Charles L. Black, Jr.: Commitment, Connection, and the Ceaseless Quest for Justice
25 Pages Posted: 14 Apr 2010
Date Written: November 1, 2006
The late Israeli poet Yehuda Amichai once said, “A poet’s state of mind is seeing the world with a kind of double exposure, seeing undertones and overtones, seeing the world as it is.” Charles Black, Jr. saw the world as it is. With indomitable flair, his remarkable riffs worked to change it.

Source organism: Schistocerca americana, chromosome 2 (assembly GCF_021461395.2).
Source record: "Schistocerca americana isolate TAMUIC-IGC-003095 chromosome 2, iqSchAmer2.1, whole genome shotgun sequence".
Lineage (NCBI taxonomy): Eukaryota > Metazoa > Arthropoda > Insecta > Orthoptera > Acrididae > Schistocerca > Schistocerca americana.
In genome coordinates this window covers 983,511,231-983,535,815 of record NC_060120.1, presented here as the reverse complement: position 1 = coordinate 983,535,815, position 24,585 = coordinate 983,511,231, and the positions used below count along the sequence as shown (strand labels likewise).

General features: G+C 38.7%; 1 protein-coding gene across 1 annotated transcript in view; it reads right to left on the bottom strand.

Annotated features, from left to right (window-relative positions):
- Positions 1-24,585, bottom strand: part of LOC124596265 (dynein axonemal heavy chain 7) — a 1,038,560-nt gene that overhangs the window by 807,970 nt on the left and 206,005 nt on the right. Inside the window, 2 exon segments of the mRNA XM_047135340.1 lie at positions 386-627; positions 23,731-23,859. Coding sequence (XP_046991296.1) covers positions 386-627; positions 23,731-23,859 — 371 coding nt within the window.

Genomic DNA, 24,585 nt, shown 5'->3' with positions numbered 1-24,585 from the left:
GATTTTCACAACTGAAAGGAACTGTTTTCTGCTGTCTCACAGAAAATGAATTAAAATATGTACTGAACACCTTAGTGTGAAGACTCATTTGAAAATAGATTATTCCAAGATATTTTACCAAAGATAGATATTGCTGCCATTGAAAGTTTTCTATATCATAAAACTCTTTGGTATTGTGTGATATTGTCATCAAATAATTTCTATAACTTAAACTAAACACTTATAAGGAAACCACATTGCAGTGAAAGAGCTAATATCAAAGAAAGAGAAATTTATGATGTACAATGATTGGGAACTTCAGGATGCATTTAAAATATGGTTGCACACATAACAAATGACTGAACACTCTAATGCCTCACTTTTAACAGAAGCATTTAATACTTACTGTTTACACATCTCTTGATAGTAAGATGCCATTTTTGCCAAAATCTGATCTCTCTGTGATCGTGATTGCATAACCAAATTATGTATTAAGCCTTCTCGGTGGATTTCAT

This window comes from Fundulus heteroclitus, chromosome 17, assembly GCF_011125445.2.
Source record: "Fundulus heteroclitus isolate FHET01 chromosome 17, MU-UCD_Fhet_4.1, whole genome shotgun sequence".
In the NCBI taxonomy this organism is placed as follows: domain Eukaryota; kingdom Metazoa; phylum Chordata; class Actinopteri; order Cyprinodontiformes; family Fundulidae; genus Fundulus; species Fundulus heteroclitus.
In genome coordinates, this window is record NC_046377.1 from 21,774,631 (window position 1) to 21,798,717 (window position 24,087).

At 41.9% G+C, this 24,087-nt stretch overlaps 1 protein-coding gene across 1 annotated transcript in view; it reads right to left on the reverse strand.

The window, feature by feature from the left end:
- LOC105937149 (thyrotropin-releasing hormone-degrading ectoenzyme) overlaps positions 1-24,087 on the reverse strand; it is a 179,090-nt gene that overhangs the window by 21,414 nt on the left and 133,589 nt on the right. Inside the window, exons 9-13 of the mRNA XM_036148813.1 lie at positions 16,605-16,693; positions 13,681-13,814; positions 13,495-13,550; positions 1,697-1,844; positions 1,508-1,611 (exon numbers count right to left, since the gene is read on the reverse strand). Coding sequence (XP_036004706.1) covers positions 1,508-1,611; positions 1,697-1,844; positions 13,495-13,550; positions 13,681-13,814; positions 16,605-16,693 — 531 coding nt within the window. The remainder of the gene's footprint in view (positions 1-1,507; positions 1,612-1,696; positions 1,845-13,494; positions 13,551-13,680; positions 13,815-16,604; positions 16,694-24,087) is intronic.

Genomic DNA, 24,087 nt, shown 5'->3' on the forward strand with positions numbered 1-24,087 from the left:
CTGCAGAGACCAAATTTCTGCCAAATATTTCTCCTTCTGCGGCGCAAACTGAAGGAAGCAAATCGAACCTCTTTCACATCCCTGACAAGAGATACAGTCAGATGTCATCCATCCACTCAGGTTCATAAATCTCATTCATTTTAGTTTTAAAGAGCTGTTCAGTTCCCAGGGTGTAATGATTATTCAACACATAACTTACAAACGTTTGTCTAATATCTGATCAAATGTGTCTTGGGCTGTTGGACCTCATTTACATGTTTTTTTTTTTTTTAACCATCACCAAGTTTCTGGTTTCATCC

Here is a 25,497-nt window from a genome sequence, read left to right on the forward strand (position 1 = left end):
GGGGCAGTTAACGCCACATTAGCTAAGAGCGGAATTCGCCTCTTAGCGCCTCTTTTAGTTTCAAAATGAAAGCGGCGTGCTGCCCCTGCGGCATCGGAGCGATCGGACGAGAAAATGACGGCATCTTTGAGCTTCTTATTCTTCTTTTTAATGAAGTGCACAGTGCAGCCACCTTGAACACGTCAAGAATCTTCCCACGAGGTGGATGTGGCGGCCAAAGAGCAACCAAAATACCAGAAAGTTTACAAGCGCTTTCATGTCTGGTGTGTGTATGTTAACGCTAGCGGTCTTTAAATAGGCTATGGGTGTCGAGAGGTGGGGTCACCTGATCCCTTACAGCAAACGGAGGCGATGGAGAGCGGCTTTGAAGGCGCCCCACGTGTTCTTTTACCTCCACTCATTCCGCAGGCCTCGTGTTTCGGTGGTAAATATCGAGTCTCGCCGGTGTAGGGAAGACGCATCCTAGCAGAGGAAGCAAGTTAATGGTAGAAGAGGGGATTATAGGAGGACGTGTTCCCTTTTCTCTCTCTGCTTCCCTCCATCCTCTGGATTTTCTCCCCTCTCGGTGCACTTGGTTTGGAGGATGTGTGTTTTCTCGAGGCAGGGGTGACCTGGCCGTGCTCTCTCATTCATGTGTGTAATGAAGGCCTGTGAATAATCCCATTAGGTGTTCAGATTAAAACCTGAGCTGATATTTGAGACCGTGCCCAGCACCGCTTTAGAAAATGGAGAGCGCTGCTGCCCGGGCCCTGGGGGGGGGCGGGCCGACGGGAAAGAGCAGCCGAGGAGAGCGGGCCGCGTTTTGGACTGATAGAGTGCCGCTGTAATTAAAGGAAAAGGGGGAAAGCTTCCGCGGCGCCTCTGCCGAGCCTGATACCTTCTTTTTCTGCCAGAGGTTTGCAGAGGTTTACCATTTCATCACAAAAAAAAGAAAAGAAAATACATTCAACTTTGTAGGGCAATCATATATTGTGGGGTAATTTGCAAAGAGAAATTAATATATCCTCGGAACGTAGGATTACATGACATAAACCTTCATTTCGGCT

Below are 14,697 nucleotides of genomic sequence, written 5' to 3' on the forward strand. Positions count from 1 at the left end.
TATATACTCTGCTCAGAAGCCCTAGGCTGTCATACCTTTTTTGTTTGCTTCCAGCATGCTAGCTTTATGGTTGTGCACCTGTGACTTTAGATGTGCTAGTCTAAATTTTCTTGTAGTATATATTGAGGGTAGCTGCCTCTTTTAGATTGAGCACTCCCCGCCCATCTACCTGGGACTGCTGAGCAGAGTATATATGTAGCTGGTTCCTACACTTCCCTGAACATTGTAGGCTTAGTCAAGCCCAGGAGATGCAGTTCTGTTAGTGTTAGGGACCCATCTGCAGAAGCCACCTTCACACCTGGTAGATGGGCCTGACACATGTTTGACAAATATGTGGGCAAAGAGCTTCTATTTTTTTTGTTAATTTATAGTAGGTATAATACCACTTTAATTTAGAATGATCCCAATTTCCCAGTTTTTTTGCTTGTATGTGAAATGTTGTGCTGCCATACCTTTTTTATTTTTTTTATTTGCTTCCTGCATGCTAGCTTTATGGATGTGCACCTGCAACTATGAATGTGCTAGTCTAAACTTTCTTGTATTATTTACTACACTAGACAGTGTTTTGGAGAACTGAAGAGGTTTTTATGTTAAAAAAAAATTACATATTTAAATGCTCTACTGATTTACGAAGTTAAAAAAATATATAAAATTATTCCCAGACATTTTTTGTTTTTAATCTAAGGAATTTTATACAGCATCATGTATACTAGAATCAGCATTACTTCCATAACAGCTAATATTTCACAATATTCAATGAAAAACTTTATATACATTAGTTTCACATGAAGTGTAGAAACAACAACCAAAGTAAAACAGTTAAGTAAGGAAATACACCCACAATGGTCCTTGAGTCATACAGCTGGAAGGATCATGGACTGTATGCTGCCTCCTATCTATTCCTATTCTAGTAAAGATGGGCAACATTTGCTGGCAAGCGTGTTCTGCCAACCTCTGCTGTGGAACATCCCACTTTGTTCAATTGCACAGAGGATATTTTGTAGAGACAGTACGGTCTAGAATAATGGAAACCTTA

It is no exaggeration to note that the beauty and importance of language is more evident in Hawai‘i than in the continental United States. And the empathetic power of music that linked and changed the lives of Charles Black, Jr. and Louis Armstrong is also potent and profound within these beautiful islands. Through these and other means, people in Hawai‘i and across the Pacific may be more open than most to sense undertones and overtones and thereby to “see the world as it is.”89 As well as rewarding subtle sensibility, such acute perception imposes a deep obligation, perhaps even more upon lawyers than on most people. We are challenged to delve beneath “false practicality” and instead to perform what Black aptly described as the “tough practical job . . . the bringing down to earth of justice tempered by mercy.”
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